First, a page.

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Supporting smooth transitions

14 Jan 2022

Transition by definition is ‘the process or a period of changing from one state or condition to another: transition of something to something (noun)’. We will all go through many different transitions and changes throughout our lifetime, some may be exciting, and others may be daunting. While children and young people are in our care, it is one of our many privileges to help guide them through their emotions, ensuring they have the tools to understand the changes.  



Many significant transitions take place throughout a child’s time in Nursery:

  • Starting Nursery in EY1; for many children, this is their first time away from their family and home

  • Between year groups and beginning in a new class, e.g. EY2-EY3, EY3-EY4

  • At the end of their Nursery journey when starting primary school.

Many transitions take place day-to-day, such as, but not limited to:

  • Each morning when travelling from home to start their school day

  • When moving from indoor to outdoor discovery time

  • Lunchtime to naptime

  • Speaking English and Chinese

  • At the end of the day when leaving school to go home


Try to think back to a significant transition in your life, perhaps the first time your parents took you to Nursery or when you moved from primary school to secondary school. What emotions, thoughts, and feelings do you remember? These are often very big emotions that can be confusing and difficult for children to understand and articulate. They need the skills required to self-regulate. 


Children need to be happy and feel safe and secure to learn most effectively. This includes understanding and talking about how they are feeling. Therefore, smooth transitions are vital; to be handled with great care and planning. The most effective practice promotes a strong partnership with parents, families and the community so that all adults involved with children can work together to secure the best outcomes for them. At Huili Nursery Hangzhou, we aim for transitions to be an embedded continual process woven into our bilingual curriculum and throughout all aspects of Nursery life, not limited to stand-alone activities that take place at the end of each academic year before children change classes or school. 


“Reading and writing float on a sea of talk”


The above quote is from Educationalist James Britton, in 1970. His research concluded that talk, or oracy, is the foundation of literacy. The vast range of vocabulary that children are exposed to through sharing books and talking about stories enables them to develop the skills required to read and write and speak and listen in a way that lets them communicate effectively and make sense of the world around them. When children can make sense of their world, they can regulate their emotions, gain confidence, express their ideas and feelings and efficiently interact. Therefore, we need to expose children to a language-rich environment and intentionally plan for the talk. One strategy we use is ‘Talk for Writing’, the progression of literacy skills using this strategy is summarised below:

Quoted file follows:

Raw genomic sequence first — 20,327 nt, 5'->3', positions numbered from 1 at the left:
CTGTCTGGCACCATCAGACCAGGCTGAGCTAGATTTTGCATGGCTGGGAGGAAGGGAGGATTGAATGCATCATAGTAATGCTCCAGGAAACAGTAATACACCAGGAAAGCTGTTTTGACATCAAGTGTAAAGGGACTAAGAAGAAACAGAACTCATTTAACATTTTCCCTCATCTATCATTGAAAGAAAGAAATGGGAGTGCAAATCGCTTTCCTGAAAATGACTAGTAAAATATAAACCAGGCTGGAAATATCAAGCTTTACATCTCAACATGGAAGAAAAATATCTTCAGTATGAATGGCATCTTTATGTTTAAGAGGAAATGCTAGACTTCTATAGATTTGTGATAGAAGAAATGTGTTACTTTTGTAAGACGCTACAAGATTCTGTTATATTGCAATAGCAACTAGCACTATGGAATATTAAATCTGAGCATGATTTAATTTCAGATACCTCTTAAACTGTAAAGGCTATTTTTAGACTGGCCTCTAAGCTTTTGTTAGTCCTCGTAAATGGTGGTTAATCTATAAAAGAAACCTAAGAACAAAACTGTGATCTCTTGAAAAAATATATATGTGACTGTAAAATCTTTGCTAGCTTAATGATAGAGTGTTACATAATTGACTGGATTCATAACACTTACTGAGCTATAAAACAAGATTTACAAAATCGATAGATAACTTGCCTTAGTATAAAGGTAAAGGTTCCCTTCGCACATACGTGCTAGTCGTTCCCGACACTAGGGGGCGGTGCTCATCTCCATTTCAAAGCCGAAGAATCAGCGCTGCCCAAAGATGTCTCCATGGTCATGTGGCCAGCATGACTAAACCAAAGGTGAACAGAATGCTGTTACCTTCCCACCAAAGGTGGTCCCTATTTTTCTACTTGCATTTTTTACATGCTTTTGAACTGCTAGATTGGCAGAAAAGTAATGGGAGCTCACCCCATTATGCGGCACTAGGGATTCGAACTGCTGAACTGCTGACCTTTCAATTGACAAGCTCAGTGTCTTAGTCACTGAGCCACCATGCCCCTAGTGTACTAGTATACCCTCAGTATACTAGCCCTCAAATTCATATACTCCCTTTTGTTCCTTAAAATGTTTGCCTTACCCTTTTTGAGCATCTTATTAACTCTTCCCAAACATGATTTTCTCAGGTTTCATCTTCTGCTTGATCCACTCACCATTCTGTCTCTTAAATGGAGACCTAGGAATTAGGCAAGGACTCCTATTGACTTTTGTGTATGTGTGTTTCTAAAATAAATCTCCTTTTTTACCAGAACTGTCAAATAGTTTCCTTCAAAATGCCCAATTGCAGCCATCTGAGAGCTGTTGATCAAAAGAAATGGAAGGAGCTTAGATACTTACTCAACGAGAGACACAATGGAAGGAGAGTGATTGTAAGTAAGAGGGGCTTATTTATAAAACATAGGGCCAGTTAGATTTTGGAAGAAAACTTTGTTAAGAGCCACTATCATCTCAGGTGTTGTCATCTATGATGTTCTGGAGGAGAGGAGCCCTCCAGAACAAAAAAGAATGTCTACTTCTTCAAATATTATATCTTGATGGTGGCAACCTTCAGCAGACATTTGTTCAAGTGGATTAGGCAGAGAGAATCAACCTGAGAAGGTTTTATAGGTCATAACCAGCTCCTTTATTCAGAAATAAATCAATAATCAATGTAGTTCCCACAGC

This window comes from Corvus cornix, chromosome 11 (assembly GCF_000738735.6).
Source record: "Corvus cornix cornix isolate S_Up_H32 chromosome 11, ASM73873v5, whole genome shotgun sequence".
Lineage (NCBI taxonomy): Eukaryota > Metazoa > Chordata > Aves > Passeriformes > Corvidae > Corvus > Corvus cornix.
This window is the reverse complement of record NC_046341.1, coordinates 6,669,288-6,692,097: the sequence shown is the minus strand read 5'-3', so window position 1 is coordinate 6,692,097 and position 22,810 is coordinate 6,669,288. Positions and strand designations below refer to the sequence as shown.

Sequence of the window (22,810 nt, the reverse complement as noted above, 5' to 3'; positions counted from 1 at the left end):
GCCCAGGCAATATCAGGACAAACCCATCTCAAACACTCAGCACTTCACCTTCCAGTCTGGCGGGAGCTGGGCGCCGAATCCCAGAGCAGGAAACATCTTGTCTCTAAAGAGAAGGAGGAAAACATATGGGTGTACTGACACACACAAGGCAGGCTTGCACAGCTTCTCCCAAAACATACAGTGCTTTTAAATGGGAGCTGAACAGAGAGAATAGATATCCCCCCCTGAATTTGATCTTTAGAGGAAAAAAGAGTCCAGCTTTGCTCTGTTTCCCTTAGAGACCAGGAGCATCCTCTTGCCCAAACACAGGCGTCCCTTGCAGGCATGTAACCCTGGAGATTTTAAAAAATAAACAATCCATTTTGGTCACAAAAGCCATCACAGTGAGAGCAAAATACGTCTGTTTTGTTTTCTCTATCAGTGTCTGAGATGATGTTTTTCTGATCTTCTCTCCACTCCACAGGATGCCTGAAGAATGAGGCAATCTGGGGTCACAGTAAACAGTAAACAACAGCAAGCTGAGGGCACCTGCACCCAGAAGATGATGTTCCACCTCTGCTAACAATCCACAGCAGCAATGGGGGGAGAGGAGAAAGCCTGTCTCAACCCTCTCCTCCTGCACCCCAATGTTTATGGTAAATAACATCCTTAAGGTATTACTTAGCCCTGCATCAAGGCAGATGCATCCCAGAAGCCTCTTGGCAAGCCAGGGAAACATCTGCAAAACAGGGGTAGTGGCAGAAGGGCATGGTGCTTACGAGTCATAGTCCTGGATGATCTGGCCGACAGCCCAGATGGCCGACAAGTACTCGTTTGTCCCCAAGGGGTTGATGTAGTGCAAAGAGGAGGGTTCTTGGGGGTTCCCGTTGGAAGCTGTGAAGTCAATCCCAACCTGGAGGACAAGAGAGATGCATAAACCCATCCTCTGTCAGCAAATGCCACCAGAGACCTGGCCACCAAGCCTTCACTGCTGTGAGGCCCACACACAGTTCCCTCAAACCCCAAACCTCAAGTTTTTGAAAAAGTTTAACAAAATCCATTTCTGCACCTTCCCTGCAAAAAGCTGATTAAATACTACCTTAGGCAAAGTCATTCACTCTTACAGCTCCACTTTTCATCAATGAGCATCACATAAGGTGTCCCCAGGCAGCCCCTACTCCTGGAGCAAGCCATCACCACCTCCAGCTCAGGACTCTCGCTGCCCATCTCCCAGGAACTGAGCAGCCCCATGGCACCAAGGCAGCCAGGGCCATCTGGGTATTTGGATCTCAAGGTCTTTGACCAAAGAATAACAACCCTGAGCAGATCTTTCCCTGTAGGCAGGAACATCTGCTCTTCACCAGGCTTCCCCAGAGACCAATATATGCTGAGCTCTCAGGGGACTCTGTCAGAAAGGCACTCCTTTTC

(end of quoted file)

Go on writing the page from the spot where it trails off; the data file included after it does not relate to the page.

Children begin in EY1 learning essential vocabulary through daily nursery rhymes, songs and stories. Playing with their voices, repeating songs and adding actions help children remember new vocabulary and express themselves clearly and in a way that others will understand.




In EY2, children explore nursery rhymes and stories in more depth, talk about key events in stories, follow story maps, and imitate the stories and rhymes through role play and drama activities.




As children transition to EY3, they are more familiar with various texts and have expanded their vocabulary. They can create class story maps, innovating their stories by changing characters, objects and settings. Through role-play and drama, they can express how characters feel and why.


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When children reach EY4, they have firm foundations and sound knowledge of the structure of different stories and can draw their independent story maps, inventing their own stories.


Developing talk and oracy skills through ‘Talk for Writing’ is just one example of how the curriculum transitions at each stage and lays the foundations for future building blocks, making connections with the wellbeing of all and ensuring smooth transitions for our children at Huili Nursery Hangzhou.


Our developing talk allows children to process and verbalise the emotional feelings associated with the transition.